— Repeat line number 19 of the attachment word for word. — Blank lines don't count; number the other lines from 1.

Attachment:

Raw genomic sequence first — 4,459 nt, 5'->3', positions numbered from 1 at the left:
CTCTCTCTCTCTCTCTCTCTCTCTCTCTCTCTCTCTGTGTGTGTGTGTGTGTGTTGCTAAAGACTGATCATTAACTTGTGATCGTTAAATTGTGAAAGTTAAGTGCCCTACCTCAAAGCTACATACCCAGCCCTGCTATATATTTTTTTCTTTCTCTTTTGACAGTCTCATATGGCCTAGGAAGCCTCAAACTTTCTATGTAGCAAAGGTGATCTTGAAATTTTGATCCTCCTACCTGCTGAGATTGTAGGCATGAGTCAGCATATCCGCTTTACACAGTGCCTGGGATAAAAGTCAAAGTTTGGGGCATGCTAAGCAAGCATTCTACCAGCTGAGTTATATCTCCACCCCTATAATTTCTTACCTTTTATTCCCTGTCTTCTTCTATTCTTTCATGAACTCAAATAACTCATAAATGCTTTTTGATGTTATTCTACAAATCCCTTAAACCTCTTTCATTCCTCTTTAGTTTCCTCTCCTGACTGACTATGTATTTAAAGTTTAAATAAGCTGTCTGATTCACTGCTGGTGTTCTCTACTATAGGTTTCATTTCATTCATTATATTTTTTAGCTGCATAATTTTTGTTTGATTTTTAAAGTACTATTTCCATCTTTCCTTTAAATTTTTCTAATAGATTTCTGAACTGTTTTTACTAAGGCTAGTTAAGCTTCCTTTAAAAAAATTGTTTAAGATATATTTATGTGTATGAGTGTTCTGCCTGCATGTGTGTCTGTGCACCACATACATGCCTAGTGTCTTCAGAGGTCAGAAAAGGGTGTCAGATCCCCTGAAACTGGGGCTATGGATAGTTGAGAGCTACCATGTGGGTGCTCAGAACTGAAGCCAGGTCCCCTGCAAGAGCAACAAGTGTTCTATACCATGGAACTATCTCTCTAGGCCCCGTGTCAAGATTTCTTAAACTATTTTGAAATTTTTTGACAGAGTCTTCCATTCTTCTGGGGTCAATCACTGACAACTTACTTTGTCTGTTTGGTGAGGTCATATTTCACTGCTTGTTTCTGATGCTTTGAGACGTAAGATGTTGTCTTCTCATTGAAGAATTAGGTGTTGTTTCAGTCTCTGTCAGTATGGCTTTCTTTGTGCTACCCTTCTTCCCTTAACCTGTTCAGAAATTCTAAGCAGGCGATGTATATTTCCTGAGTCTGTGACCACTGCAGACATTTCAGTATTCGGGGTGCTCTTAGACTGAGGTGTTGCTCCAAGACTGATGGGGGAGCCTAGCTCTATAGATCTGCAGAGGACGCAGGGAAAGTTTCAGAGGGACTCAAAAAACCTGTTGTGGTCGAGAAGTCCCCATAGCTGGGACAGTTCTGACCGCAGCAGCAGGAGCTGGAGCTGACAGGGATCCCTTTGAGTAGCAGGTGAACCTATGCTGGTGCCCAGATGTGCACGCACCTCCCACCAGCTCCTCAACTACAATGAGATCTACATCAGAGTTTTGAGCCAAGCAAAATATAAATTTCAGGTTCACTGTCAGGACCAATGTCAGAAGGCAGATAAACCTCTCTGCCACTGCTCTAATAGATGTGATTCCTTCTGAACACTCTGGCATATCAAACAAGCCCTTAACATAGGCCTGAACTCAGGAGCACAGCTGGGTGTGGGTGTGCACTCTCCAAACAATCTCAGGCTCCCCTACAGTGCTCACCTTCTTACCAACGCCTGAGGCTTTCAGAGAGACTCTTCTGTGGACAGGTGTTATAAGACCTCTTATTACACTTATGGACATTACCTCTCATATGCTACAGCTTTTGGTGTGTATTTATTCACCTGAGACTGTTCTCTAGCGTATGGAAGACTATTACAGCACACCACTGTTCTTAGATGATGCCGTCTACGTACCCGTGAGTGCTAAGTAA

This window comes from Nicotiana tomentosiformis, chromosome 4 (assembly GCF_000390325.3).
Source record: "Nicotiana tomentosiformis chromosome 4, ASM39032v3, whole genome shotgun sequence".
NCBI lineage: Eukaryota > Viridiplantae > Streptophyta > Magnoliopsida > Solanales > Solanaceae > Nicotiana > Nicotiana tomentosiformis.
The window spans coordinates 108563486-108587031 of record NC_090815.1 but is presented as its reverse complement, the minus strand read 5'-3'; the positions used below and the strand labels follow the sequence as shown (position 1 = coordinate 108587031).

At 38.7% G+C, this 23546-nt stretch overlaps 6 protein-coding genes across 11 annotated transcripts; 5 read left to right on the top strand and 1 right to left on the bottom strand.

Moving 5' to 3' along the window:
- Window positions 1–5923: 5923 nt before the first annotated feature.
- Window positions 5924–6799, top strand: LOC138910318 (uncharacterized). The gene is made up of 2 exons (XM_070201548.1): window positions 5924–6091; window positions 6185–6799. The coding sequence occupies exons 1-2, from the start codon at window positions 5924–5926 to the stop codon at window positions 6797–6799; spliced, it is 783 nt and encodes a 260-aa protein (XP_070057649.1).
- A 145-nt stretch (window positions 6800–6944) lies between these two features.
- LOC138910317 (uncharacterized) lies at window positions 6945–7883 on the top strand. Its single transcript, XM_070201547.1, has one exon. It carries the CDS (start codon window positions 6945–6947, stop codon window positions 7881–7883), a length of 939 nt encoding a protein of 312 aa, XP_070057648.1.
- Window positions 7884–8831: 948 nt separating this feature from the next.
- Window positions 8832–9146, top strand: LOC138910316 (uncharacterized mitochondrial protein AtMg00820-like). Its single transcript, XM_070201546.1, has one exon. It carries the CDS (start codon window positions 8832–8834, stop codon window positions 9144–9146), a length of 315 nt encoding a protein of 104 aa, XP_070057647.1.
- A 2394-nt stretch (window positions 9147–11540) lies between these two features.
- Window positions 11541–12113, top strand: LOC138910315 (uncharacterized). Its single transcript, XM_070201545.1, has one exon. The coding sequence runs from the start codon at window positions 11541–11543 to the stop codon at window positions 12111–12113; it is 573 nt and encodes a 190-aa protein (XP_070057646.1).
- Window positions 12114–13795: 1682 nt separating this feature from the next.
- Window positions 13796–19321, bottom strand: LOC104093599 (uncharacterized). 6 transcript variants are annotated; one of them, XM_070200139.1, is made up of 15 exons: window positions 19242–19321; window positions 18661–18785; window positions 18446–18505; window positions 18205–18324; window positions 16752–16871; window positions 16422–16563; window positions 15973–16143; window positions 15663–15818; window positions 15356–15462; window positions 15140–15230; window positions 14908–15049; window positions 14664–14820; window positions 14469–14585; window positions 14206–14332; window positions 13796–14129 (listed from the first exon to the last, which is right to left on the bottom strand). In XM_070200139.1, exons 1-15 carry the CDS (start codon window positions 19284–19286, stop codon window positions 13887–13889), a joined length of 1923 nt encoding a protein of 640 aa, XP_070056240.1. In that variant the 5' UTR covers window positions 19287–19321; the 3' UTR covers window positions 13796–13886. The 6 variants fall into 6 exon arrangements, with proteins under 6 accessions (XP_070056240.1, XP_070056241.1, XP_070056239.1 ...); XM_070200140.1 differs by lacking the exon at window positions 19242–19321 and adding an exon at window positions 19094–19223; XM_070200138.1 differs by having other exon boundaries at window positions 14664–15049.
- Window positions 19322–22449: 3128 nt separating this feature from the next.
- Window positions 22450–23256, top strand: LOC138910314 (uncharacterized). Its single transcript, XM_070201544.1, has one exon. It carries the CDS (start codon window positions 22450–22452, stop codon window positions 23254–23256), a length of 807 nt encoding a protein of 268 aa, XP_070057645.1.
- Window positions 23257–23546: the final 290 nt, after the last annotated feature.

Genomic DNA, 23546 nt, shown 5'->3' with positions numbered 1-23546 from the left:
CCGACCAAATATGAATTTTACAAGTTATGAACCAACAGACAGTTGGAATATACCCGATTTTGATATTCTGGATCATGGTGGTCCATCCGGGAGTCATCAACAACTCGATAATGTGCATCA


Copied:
- Window positions 19322–22449: 3128 nt separating this feature from the next.